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 History Overview

 The Great Fire - continued

The doorways at the base of the tower have been described more prosaically by Gerald Cobb (in his London City Churches - A Brief Guide (1962) as 'perhaps the finest classical entrances in England'.

Wren’s original design for St Mary’s included a loggia running along Cheapside. This was never built but a wonderful drawing by Nicholas Hawksmoor of the proposed tower and loggia of St Mary’s, which is reproduced in the Parish history, shows that it was intended to be a two-bay arcaded structure supported by Doric columns and with a balustrade and full-size figures overhead. It was abandoned in October 1672 when the City re-let the plot: Paul Jeffery comments that it was probably written out of the plan for want of funding.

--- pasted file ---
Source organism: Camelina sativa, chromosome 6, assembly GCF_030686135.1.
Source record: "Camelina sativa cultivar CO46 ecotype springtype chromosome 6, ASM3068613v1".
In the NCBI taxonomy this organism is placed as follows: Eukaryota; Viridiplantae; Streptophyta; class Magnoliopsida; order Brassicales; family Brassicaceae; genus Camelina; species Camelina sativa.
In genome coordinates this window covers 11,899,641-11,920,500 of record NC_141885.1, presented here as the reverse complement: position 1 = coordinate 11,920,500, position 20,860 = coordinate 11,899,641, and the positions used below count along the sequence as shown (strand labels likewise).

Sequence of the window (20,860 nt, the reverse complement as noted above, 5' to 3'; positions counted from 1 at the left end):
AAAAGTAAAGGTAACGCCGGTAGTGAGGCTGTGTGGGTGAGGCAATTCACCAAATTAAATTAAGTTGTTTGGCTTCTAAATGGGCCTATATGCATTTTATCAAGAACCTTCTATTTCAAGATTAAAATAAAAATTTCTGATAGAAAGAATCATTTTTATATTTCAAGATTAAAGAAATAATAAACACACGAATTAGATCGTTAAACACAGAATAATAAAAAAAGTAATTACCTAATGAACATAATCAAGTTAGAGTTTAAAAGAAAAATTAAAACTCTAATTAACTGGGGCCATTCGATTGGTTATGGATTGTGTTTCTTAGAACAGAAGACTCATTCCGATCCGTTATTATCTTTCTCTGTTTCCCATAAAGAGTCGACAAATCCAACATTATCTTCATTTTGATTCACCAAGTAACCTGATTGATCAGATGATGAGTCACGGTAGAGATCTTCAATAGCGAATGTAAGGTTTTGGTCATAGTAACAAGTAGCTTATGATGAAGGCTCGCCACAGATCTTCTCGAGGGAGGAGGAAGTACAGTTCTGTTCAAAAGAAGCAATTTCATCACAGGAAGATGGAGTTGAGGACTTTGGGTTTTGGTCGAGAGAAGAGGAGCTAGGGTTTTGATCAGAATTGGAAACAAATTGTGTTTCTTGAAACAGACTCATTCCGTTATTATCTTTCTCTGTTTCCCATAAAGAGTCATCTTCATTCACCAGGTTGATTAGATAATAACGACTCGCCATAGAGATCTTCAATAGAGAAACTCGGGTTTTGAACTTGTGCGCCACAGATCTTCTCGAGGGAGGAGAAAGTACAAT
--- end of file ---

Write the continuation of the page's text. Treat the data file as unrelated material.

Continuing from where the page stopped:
A drawing by Edward Woodroffe, dating from 1671-2, shows the first plan for the new tower and steeple of St Mary-le-Bow. Woodroffe located the tower where the vestibule now stands: sometime after this date the decision must have been taken to push it northwards so that it stood flush with the street. In May 1671 the mason Thomas Cartwright was back on the scene: he was given the contract to demolish the old tower and lay the foundations for a new one. It was Cartwright and his men who dug the hole which was 38 feet by 38 feet and 20 feet deep and which uncovered the Roman causeway of rough stone some 18 feet beneath street level. In March 1672 Cartwright and John Thompson were given the contract to erect the lower stage of the tower and in September 1676 they got the contract for the second stage, which was finished by 1680. The total cost came to £8,071.18s.1d. for the church (1670-75) and £7,388.8s.7d. and three farthings for the tower and steeple (1668-80).